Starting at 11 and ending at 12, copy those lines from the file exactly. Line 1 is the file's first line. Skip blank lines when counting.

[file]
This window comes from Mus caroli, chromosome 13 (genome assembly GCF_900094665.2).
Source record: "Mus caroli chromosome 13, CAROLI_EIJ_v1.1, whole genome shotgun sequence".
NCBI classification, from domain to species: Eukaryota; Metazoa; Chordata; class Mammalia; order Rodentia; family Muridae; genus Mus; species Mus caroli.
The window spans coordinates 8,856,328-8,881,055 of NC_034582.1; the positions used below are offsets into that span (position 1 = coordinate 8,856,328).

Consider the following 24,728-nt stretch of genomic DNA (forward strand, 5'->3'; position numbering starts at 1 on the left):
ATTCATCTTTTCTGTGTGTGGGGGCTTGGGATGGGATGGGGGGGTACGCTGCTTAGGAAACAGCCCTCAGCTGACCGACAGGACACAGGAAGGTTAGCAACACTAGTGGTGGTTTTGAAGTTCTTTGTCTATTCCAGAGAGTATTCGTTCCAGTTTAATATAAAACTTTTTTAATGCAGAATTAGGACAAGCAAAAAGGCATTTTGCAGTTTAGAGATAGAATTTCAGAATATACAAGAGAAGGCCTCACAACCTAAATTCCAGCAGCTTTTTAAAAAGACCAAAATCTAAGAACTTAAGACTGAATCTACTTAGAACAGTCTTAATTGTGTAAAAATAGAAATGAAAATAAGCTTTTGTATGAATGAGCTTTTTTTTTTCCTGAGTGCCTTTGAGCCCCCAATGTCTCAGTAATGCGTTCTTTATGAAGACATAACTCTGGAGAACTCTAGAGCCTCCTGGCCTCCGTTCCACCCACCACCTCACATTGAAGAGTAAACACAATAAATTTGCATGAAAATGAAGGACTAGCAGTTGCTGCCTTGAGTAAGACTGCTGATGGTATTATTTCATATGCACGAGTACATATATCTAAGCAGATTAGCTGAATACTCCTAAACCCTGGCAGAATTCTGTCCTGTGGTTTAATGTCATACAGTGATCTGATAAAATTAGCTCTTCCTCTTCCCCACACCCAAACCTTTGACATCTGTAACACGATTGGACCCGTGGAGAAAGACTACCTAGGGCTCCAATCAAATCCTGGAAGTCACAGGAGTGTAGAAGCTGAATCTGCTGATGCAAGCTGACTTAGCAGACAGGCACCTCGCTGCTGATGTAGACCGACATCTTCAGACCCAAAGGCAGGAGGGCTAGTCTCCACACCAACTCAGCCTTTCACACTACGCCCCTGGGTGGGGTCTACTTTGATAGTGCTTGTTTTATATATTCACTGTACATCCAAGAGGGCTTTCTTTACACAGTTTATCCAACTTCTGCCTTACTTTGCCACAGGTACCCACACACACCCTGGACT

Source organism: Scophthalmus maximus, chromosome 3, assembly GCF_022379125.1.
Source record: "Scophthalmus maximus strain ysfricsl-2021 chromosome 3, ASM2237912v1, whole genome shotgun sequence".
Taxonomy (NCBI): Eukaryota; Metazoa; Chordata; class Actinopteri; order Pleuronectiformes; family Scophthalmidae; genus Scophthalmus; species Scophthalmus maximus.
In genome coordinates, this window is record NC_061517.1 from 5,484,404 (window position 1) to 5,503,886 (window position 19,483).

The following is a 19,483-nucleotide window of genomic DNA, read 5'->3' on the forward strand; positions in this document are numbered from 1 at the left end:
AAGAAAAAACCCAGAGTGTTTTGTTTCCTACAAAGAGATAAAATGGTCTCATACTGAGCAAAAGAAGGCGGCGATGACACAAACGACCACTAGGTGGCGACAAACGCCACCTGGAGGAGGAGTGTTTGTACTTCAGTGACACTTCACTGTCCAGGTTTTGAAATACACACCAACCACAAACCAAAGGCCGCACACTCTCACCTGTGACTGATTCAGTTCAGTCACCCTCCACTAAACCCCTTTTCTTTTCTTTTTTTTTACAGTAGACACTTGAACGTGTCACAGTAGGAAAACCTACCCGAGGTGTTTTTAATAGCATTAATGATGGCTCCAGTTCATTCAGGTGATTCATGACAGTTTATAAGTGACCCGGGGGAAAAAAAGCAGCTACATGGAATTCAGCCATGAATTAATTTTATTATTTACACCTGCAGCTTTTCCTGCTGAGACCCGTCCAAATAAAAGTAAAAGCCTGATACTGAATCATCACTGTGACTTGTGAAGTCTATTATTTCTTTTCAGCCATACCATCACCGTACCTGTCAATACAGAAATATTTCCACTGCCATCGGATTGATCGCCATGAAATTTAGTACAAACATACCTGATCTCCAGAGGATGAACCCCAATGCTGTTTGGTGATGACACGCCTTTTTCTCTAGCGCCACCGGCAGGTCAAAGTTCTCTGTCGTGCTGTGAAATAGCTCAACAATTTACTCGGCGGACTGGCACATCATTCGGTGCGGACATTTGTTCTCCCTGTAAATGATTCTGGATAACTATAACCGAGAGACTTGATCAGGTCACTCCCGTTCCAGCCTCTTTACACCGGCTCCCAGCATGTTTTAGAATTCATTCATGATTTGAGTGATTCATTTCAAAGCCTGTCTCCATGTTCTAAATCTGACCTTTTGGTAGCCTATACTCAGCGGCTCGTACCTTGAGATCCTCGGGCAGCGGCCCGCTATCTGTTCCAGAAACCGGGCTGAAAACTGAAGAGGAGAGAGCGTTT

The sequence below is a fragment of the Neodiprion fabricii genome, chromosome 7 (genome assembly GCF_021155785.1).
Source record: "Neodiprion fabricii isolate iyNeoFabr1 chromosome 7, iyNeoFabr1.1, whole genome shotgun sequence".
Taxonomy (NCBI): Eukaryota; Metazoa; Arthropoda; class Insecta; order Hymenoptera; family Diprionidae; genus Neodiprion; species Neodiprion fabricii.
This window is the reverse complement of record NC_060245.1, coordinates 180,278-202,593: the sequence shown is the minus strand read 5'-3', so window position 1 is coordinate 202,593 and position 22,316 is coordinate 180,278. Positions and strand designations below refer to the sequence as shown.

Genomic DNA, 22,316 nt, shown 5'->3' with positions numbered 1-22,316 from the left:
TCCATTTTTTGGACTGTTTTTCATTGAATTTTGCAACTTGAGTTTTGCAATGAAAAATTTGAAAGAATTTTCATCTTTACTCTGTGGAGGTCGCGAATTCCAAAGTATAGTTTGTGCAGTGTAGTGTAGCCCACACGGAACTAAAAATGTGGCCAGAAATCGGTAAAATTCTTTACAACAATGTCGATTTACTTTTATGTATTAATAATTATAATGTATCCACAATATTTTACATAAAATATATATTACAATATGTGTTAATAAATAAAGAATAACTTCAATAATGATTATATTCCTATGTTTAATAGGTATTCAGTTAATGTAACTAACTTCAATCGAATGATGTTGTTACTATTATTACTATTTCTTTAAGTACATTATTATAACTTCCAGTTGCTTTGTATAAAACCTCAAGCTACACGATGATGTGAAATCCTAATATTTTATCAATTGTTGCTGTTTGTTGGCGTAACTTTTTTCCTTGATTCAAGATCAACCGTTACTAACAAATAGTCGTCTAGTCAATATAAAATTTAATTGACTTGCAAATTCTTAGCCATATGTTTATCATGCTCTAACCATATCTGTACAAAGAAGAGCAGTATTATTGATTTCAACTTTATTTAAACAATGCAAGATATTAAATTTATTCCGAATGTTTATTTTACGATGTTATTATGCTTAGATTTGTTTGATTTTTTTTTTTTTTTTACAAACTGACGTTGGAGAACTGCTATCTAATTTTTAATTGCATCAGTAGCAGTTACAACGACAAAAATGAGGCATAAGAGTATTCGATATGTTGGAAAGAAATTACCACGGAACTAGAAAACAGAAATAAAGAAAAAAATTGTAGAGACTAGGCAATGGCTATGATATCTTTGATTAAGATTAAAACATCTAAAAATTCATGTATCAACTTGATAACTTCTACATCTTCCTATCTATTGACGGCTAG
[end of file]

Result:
The following is a 19,483-nucleotide window of genomic DNA, read 5'->3' on the forward strand; positions in this document are numbered from 1 at the left end:
AAGAAAAAACCCAGAGTGTTTTGTTTCCTACAAAGAGATAAAATGGTCTCATACTGAGCAAAAGAAGGCGGCGATGACACAAACGACCACTAGGTGGCGACAAACGCCACCTGGAGGAGGAGTGTTTGTACTTCAGTGACACTTCACTGTCCAGGTTTTGAAATACACACCAACCACAAACCAAAGGCCGCACACTCTCACCTGTGACTGATTCAGTTCAGTCACCCTCCACTAAACCCCTTTTCTTTTCTTTTTTTTTACAGTAGACACTTGAACGTGTCACAGTAGGAAAACCTACCCGAGGTGTTTTTAATAGCATTAATGATGGCTCCAGTTCATTCAGGTGATTCATGACAGTTTATAAGTGACCCGGGGGAAAAAAAGCAGCTACATGGAATTCAGCCATGAATTAATTTTATTATTTACACCTGCAGCTTTTCCTGCTGAGACCCGTCCAAATAAAAGTAAAAGCCTGATACTGAATCATCACTGTGACTTGTGAAGTCTATTATTTCTTTTCAGCCATACCATCACCGTACCTGTCAATACAGAAATATTTCCACTGCCATCGGATTGATCGCCATGAAATTTAGTACAAACATACCTGATCTCCAGAGGATGAACCCCAATGCTGTTTGGTGATGACACGCCTTTTTCTCTAGCGCCACCGGCAGGTCAAAGTTCTCTGTCGTGCTGTGAAATAGCTCAACAATTTACTCGGCGGACTGGCACATCATTCGGTGCGGACATTTGTTCTCCCTGTAAATGATTCTGGATAACTATAACCGAGAGACTTGATCAGGTCACTCCCGTTCCAGCCTCTTTACACCGGCTCCCAGCATGTTTTAGAATTCATTCATGATTTGAGTGATTCATTTCAAAGCCTGTCTCCATGTTCTAAATCTGACCTTTTGGTAGCCTATACTCAGCGGCTCGTACCTTGAGATCCTCGGGCAGCGGCCCGCTATCTGTTCCAGAAACCGGGCTGAAAACTGAAGAGGAGAGAGCGTTT